3D-Printed Gun Maker Cody Wilson Has Been Arrested in Taiwan

By Tom Ozimek
Tom Ozimek
Tom Ozimek
Reporter
Tom Ozimek has a broad background in journalism, deposit insurance, marketing and communications, and adult education. The best writing advice he's ever heard is from Roy Peter Clark: 'Hit your target' and 'leave the best for last.'
September 21, 2018 Updated: September 23, 2018

Cody Wilson, the controversial 3D-printed gun maker, has been arrested in Taiwan for allegedly sexually assaulting a minor in Texas.

Taiwanese authorities said on Friday, Sept. 21, that police in the Wanhua district of Taipei arrested Wilson and handed him over to the National Immigration Agency, the New York Times reported.

A real estate agent in the Taiwanese capital alerted the police after seeing news reports that Wilson, who signed a six-month lease for a studio in Taiwan, was wanted for sexual assault in the United States, according to Taiwan News.

Cody Wilson portrait
A photograph of Cody Wilson included in a Wanted notice circulated by the U.S. authorities. (U.S. Department of Justice, U.S. Marshals Service)

The 30-year-old Wilson stands accused of giving $500 cash to a 16-year-old girl in exchange for sex in August after meeting her on SugarDaddyMeet.com, according to court documents filed in Travis County on Sept. 19, the Statesman reported.

Immigration authorities in Taiwan are reportedly searching for travel documents for Wilson so he can be deported to the United States, according to BuzzFeed News.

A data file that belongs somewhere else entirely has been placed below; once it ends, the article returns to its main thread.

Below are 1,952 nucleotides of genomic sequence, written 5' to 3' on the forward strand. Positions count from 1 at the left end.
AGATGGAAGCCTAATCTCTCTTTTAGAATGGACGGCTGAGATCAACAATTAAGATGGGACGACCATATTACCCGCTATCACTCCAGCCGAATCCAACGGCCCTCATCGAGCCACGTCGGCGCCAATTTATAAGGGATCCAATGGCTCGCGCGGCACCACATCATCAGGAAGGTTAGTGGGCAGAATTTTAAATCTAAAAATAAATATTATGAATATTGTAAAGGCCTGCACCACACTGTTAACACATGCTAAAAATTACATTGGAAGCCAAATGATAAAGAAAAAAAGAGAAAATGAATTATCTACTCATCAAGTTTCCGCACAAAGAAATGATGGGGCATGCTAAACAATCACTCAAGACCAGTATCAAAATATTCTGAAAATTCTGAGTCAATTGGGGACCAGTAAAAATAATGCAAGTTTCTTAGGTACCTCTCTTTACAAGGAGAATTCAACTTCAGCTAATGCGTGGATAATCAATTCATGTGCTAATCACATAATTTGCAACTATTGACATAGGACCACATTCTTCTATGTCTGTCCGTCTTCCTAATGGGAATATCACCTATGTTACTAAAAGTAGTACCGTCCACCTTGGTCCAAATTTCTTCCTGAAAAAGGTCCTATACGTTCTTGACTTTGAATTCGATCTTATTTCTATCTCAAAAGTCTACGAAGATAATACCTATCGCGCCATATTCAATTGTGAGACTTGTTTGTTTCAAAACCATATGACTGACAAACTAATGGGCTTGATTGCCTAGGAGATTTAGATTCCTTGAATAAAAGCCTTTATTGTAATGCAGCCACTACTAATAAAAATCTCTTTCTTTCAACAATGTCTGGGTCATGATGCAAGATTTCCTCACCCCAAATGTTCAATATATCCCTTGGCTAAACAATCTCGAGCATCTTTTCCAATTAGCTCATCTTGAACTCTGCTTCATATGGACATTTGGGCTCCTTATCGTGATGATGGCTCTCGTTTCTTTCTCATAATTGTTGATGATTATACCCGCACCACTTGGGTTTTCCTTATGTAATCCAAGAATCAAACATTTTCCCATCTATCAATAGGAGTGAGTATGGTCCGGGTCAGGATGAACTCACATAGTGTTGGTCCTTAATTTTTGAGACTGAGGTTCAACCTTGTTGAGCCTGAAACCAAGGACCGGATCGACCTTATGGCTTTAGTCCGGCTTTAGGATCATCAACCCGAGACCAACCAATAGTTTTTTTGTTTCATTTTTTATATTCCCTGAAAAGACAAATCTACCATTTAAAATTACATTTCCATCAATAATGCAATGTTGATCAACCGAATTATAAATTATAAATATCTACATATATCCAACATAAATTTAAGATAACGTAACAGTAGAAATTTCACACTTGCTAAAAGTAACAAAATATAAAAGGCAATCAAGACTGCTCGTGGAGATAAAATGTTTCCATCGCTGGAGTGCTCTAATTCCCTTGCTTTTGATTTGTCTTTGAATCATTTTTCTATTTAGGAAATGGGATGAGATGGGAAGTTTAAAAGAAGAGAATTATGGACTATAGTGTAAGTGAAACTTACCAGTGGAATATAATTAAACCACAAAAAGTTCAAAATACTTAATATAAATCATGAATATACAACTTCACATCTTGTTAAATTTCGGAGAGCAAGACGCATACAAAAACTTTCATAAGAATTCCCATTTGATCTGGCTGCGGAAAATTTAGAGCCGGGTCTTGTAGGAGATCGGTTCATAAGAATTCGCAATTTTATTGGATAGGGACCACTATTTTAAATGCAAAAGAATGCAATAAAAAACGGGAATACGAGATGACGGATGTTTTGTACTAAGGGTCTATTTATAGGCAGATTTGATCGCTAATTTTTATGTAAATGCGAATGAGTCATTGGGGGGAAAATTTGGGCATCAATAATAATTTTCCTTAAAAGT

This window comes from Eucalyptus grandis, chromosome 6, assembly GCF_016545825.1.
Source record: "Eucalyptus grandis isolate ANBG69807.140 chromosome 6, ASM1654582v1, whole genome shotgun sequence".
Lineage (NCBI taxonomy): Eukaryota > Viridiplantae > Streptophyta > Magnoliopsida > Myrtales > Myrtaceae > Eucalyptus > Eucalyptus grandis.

Cody Wilson holds printed gun
Cody Wilson holds a 3D printed gun, called the “Liberator,” in his factory in Austin, Texas, on Aug. 1, 2018. (Kelly West/AFP/Getty Images)

A self-described crypto-anarchist, Wilson is the head of the startup Defense Distributed, a “non-profit, private defense firm principally engaged in the research, design, development, and manufacture of products and services for the benefit of the American rifleman,” its website says.

Blueprints for 3D-printed guns could at one point be downloaded from the website until a federal judge ordered Defense Distributed in August to stop distributing the blueprints, citing public security concerns.

At issue is the ease of access people with expensive printers would have to guns. With the guns having no serial numbers for tracing them and no background checks required to make them, gun control advocates are worried about who will get their hands on them. The attorneys general argue that the distribution of the files violates their state gun control laws.

Cody Wilson wanted poster
A wanted notice featuring a photograph of Wilson. (U.S. Department of Justice, U.S. Marshals Service)

“In addition to helping arm terrorists and transnational criminals, the settlement and proposed rules would provide another path to gun ownership for people who are prohibited by federal and state law from possessing firearms,” the attorneys general wrote in a letter (pdf) to Secretary of State Mike Pompeo and Attorney General Jeff Sessions.

Wilson agreed to take down the blueprints, saying instead that he would sell the files and mail them to buyers instead of making them freely available for download on the Internet.

Tom Ozimek
Tom Ozimek
Reporter
Tom Ozimek has a broad background in journalism, deposit insurance, marketing and communications, and adult education. The best writing advice he's ever heard is from Roy Peter Clark: 'Hit your target' and 'leave the best for last.'